Talk:pockmas

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Deletion debate[edit]

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pockmas[edit]

This is not German, but Bavarian dialect. It also uses an ad-hoc and arbitrary way to transcribe Bavarian pronunciation into the Latin alphabet. --Zeitlupe 18:28, 15 July 2010 (UTC)

Move to RFV, which you may not know about. Mglovesfun (talk) 19:02, 15 July 2010 (UTC)
I do not think that this entry has a chance of being successfully verified, because the transcription using an o for the first vocal is ridiculous. Bavarian is not a written language, and even if we agreed on a transcription, I am not sure if such dialect words should be listed as German. But feel free to move the request, if you like. --Zeitlupe 19:25, 15 July 2010 (UTC)
Looks to be barely citable from Google Groups and Books, embedded in German. See google groups:pockmas and google book:pockmas. DCDuring TALK 20:00, 15 July 2010 (UTC)
It has exactly three cites, and it seems to be indeed L2 German judging from the cites. It should probably get either {{rare}} or {{informal}}, or both. -- Prince Kassad 20:50, 15 July 2010 (UTC)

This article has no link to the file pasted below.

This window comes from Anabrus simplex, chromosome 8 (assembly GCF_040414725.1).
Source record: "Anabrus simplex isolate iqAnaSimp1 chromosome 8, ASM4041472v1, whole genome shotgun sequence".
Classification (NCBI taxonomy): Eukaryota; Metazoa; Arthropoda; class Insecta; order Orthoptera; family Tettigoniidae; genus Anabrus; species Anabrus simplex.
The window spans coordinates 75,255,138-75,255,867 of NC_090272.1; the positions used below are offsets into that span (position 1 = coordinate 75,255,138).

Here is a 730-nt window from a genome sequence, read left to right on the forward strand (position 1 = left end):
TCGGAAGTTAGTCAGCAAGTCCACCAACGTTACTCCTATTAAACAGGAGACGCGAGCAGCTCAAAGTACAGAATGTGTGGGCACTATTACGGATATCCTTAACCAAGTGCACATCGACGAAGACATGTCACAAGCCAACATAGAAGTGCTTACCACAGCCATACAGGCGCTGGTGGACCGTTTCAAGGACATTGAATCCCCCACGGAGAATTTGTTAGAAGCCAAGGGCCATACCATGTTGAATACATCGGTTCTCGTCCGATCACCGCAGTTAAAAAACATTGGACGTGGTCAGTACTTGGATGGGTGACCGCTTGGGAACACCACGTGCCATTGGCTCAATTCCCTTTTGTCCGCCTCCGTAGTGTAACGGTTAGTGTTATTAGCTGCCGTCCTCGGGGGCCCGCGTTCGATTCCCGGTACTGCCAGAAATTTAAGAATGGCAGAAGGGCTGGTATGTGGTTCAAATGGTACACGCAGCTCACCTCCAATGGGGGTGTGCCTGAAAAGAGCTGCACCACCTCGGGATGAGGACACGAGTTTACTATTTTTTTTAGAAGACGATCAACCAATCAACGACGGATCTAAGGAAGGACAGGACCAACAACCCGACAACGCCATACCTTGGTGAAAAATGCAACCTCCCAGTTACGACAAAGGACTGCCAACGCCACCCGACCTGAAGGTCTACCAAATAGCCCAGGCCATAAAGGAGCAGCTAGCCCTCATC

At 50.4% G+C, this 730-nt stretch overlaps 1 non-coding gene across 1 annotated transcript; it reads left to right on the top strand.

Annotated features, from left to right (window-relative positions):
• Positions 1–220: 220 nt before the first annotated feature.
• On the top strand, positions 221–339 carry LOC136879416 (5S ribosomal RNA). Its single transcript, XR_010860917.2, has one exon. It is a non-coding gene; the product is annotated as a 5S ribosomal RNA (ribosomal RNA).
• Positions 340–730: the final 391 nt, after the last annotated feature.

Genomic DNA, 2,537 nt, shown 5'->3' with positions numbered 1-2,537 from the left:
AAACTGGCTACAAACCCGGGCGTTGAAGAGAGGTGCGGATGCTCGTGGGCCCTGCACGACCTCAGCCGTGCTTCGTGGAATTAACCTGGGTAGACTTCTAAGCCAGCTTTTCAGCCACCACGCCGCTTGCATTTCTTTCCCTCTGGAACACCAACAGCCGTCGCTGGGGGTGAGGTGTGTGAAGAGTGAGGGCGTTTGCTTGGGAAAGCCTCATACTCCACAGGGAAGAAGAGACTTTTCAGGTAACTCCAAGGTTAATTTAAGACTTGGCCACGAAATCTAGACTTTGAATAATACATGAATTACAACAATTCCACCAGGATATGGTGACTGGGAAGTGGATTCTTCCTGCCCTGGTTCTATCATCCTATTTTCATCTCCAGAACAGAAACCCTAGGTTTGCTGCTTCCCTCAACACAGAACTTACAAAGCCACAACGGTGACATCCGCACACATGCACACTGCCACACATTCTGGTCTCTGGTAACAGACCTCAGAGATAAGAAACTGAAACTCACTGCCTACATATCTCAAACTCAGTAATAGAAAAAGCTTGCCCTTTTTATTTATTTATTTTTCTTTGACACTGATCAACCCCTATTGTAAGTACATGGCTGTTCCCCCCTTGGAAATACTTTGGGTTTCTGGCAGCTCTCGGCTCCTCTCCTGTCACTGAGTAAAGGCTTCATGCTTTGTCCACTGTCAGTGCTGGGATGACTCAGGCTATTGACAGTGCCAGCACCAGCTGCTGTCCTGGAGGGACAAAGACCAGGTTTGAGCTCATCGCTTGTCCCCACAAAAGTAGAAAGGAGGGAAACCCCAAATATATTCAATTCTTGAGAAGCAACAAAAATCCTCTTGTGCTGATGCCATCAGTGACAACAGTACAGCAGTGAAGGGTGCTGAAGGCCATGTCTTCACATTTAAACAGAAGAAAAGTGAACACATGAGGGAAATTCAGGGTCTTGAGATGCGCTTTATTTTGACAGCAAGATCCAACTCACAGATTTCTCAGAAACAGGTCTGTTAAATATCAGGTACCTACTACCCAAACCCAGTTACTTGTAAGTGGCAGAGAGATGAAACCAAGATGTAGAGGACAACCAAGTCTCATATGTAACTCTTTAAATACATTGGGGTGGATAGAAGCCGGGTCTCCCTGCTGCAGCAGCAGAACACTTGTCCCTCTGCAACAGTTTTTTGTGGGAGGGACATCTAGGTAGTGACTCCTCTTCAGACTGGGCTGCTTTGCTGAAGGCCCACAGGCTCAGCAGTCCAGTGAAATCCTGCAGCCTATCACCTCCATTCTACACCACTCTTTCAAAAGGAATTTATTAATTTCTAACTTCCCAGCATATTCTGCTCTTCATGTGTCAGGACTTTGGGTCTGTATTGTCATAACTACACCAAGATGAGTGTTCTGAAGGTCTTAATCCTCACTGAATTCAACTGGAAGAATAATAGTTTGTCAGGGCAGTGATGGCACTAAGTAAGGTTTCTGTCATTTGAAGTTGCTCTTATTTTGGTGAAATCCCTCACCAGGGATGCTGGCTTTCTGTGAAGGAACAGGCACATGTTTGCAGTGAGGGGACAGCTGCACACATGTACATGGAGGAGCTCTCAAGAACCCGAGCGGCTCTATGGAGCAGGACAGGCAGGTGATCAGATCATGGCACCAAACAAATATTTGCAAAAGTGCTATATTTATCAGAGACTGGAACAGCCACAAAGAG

For information, ISO recognizes a separate language called Bavarian, and its code is bar. Lmaltier 20:59, 15 July 2010 (UTC)
Well, you've admitted knowing that it is in fact a word, so why should we delete it rather than correcting it? Of course cite in Bavarian using a legitimate transcription if that hasn't already been done. It's best to use {{borrowed}} for German if cited within running German text. {{informal}} is okay, though I'm not a big fan of {{rare}} which should really only apply to formal words. I've seen an instance or two of a slang term marked as {{rare}} that upon investigation turned out to not be so rare, just that most uses found were not in permanently recorded media. DAVilla 03:28, 25 July 2010 (UTC)
My point is that it uses an ad-hoc, arbitrary way of spelling that is far from being commonly used (if at all, apart from a few cases of people mocking Bavarian dialect). In other words, it doesn't meet the criteria for inclusion, specifically "widespread use", see WT:CFI#Attestation. But since there is some doubt, I am retracting the request for deletion and will move it to requests for verification, so bring on the quotations :-) --Zeitlupe 20:11, 31 July 2010 (UTC)

Kept and sent to RFV by the nominator Zeitlupe. Mglovesfun (talk) 13:38, 17 August 2010 (UTC)

Verification debate[edit]

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Uses an ad-hoc, arbitrary way of spelling that is far from being commonly used (if at all, apart from a few cases of people mocking Bavarian dialect). In other words, it doesn't meet the criteria for inclusion, specifically "widespread use". If this entry should be kept, please verify it with quotations conforming to WT:CFI#Attestation --Zeitlupe 20:14, 31 July 2010 (UTC)

Just barely cited. -- Prince Kassad 14:44, 2 August 2010 (UTC)